by Dale Budgen

The History of the Monaco - 'Hip to be Square'

There are watches that are style icons; watches that are world firsts; watches that buck the trend and watches that set standards, but there are few watches that have all of these things along with a heritage and history like that of the Heuer Monaco.

In the mid 60’s the watch industry was embracing the automatic movement in the mechanical watch and the option of a watch which was self-winding was rapidly being adopted by customers, but at the time those watches were primarily uncomplicated movements. However, Jack Heuer – the then President of Heuer Watches - wanted to move the technology forward and so Heuer in collaboration with Breitling, Hamilton-Buren and Dubois-Depraz worked together to produce an automatic mechanical chronograph watch through an endeavor codenamed ‘Project 99’.

While working on ‘Project 99’ it came to Jack Heuer’s attention that both Zenith and Seiko were also working on an automatic mechanical chronograph, so not only was there a pressure to be the first to get their watch to market but Jack being Jack wanted to produce something exemplary. He contacted renowned Swiss case manufacturer Erwin Piquerez who developed the iconic square case that would eventually house the now famous Calibre 11 movement.

When Heuer simultaneously launched their new watch in March 1969 (named in honour of the historic Monaco Formula 1 race) in Geneva and New York, it became the worlds first automatic mechanical chronograph and also the worlds first waterproof square-cased watch – a watch that in its day was considered impossible to make. The revolutionary Calibre 11 ‘Chronomatic’ movement was designed to have the winding crown on the left of the watch case, something Jack Heuer specified as an indicator that the wearer didn’t need to wind the watch while it was being worn.

The watch rose to prominence in the early 1970’s through the success of the film ‘Le Mans’ starring Steve McQueen. The decision to wear the Monaco by McQueen came about due to the friendship he built with Joe Siffert, the renouned F1 racing driver who was an idol of McQueens and production support for the film. The ‘King of Cool’ catapulted the Monaco into watch superstardom.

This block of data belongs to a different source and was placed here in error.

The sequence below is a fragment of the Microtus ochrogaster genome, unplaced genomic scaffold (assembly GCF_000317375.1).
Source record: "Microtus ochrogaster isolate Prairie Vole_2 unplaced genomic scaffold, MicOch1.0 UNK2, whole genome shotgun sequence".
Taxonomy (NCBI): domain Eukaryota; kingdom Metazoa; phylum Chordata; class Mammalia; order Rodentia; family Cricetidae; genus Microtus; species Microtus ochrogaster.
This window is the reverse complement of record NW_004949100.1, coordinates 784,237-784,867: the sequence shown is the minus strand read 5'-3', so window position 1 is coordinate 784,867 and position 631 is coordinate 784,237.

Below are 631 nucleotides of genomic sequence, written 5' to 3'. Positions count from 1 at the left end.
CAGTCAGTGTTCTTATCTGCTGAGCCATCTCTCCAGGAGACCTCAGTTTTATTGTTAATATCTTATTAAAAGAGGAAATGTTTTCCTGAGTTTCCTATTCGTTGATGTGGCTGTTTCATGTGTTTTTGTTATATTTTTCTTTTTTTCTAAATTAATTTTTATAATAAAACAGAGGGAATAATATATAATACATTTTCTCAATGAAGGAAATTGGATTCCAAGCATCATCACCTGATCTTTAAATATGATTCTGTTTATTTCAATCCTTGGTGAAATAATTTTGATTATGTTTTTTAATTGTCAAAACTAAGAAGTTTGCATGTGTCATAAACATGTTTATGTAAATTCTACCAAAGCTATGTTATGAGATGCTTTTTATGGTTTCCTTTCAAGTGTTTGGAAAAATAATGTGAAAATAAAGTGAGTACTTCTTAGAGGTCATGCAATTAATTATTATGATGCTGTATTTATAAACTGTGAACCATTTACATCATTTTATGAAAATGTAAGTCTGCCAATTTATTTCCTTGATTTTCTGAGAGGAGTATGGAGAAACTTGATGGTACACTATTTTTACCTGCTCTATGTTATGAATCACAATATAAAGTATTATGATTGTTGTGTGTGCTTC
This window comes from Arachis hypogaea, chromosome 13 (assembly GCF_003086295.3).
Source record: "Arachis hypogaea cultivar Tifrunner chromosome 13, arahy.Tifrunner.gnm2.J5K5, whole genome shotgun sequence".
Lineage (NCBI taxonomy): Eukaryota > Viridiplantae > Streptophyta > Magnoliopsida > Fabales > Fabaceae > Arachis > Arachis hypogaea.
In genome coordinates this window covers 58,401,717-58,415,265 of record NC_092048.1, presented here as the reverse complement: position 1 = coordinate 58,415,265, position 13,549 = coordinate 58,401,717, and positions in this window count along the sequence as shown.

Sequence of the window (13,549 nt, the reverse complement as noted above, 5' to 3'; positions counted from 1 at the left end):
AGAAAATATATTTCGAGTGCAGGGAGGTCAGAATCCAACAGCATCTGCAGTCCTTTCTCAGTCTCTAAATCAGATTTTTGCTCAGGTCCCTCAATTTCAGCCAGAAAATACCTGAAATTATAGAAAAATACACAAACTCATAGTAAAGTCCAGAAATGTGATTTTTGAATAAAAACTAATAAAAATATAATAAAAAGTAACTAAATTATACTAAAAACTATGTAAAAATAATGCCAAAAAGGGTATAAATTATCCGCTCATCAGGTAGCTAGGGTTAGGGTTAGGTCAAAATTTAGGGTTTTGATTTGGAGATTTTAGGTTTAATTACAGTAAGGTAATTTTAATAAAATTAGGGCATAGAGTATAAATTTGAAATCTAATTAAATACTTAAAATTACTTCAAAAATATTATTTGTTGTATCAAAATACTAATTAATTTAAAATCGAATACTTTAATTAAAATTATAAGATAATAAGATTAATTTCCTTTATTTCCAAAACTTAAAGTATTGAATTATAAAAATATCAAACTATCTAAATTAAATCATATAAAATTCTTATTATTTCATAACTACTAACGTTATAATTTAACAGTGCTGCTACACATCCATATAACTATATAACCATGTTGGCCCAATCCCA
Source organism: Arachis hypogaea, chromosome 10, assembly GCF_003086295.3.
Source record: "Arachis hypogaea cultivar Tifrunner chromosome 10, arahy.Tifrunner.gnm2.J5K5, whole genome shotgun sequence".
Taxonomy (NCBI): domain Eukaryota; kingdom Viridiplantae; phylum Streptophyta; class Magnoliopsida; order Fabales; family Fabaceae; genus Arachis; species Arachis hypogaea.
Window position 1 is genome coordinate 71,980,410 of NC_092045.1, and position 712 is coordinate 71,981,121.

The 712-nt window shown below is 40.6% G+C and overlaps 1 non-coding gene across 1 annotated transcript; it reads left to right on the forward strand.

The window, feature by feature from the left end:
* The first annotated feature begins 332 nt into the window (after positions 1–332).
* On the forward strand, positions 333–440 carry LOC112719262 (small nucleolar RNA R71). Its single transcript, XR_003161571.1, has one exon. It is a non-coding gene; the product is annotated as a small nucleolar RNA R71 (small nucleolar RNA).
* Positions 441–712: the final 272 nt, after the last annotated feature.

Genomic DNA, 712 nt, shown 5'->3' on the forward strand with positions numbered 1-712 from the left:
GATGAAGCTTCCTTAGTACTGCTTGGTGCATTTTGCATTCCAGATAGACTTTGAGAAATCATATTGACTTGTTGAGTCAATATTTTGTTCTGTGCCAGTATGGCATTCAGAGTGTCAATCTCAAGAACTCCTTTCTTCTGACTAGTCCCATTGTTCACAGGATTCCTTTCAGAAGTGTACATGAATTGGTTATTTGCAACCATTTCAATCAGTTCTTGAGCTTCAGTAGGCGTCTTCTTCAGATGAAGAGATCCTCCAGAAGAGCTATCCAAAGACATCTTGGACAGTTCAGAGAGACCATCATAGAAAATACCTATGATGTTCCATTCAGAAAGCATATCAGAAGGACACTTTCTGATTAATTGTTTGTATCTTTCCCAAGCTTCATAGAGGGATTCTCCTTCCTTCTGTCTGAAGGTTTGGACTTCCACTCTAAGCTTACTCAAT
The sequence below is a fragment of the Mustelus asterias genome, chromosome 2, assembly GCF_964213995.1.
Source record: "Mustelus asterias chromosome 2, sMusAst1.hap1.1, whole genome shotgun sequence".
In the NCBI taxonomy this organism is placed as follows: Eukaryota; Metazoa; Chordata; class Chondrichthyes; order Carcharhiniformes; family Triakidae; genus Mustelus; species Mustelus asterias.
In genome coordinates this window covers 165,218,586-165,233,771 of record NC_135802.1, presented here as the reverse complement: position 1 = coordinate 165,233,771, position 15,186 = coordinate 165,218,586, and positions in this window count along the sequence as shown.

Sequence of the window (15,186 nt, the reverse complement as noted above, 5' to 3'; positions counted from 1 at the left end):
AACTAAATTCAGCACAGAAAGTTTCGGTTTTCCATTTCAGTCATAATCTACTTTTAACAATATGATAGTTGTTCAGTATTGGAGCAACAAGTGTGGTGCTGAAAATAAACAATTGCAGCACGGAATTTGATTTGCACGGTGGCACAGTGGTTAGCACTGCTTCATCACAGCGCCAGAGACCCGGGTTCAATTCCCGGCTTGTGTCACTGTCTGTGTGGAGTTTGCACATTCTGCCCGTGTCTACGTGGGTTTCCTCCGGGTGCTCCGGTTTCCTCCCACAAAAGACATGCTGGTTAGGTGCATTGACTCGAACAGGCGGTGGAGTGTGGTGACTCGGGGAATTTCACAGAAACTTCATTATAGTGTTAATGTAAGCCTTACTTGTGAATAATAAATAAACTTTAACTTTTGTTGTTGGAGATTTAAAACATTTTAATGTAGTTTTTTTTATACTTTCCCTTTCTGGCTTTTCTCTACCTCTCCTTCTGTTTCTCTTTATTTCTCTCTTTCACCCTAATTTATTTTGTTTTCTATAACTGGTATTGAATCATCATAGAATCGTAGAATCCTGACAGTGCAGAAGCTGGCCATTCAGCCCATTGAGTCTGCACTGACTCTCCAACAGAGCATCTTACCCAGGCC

The Calibre 11 is till available in the original ‘Steve McQueen’ blue dial, and though a number of people are concerned about the square case of the watch at only 39mm it wears really well on most wrists and is one of the few watches on the market that dares to be different and lives up to the TAG Heuer promise of Avant Garde watchmaking. Original ‘McQueen’ Monaco models are some of the most sought-after pieces in the international vintage watch markets.

Also available is the ‘Last of the Calibre 12’ Limited Edition model. The Calibre 12, released soon after the Monaco went into production as an improved mechanism, is one of only 1200 watches produced and with the striking grey dial with red highlights and black sub-dials it oozes class.

And of course, there’s the Monaco Gulf Special Edition, a watch that celebrates the enduring collaboration of motor racing and the Gulf motor oil company throughout the decades as well as a nod to McQueen and ‘Le Mans’. A truly striking watch, newly updated for 2022, carrying the blue and orange ‘Gulf’ colours and emblem on the dial.

The Monaco from TAG Heuer – a watch with true heritage, style and eye-catching looks and several world firsts. Something different, something unique, something exceptional. Have you tried one on yet?